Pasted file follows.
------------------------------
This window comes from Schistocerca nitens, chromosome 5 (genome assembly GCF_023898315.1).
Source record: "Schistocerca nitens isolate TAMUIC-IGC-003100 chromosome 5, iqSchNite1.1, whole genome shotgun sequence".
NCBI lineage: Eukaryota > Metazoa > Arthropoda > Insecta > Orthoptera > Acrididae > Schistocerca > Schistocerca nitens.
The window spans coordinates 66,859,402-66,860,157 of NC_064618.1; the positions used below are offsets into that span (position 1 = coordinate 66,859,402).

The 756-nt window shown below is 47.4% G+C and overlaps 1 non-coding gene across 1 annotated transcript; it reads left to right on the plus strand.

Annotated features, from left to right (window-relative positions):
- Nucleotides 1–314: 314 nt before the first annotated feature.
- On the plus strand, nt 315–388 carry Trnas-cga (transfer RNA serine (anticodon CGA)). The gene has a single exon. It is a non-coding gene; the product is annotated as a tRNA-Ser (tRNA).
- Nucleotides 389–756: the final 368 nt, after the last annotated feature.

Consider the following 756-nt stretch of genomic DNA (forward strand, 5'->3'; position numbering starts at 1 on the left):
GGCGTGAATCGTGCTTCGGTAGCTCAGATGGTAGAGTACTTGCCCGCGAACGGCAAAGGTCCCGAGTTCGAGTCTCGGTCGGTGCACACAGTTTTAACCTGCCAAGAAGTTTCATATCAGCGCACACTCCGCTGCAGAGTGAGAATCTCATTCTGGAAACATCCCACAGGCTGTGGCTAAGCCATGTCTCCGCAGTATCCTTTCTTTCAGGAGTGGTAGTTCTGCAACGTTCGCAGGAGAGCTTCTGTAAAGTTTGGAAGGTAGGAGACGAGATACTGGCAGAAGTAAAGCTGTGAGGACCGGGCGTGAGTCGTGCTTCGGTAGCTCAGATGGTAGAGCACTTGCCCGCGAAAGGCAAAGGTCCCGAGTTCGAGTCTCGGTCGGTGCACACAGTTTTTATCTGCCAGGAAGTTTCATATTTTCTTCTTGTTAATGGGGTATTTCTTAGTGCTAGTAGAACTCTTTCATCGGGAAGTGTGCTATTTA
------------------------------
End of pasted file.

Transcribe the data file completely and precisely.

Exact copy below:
This window comes from Schistocerca nitens, chromosome 5 (genome assembly GCF_023898315.1).
Source record: "Schistocerca nitens isolate TAMUIC-IGC-003100 chromosome 5, iqSchNite1.1, whole genome shotgun sequence".
NCBI lineage: Eukaryota > Metazoa > Arthropoda > Insecta > Orthoptera > Acrididae > Schistocerca > Schistocerca nitens.
The window spans coordinates 66,859,402-66,860,157 of NC_064618.1; the positions used below are offsets into that span (position 1 = coordinate 66,859,402).

The 756-nt window shown below is 47.4% G+C and overlaps 1 non-coding gene across 1 annotated transcript; it reads left to right on the plus strand.

Annotated features, from left to right (window-relative positions):
- Nucleotides 1–314: 314 nt before the first annotated feature.
- On the plus strand, nt 315–388 carry Trnas-cga (transfer RNA serine (anticodon CGA)). The gene has a single exon. It is a non-coding gene; the product is annotated as a tRNA-Ser (tRNA).
- Nucleotides 389–756: the final 368 nt, after the last annotated feature.

Consider the following 756-nt stretch of genomic DNA (forward strand, 5'->3'; position numbering starts at 1 on the left):
GGCGTGAATCGTGCTTCGGTAGCTCAGATGGTAGAGTACTTGCCCGCGAACGGCAAAGGTCCCGAGTTCGAGTCTCGGTCGGTGCACACAGTTTTAACCTGCCAAGAAGTTTCATATCAGCGCACACTCCGCTGCAGAGTGAGAATCTCATTCTGGAAACATCCCACAGGCTGTGGCTAAGCCATGTCTCCGCAGTATCCTTTCTTTCAGGAGTGGTAGTTCTGCAACGTTCGCAGGAGAGCTTCTGTAAAGTTTGGAAGGTAGGAGACGAGATACTGGCAGAAGTAAAGCTGTGAGGACCGGGCGTGAGTCGTGCTTCGGTAGCTCAGATGGTAGAGCACTTGCCCGCGAAAGGCAAAGGTCCCGAGTTCGAGTCTCGGTCGGTGCACACAGTTTTTATCTGCCAGGAAGTTTCATATTTTCTTCTTGTTAATGGGGTATTTCTTAGTGCTAGTAGAACTCTTTCATCGGGAAGTGTGCTATTTA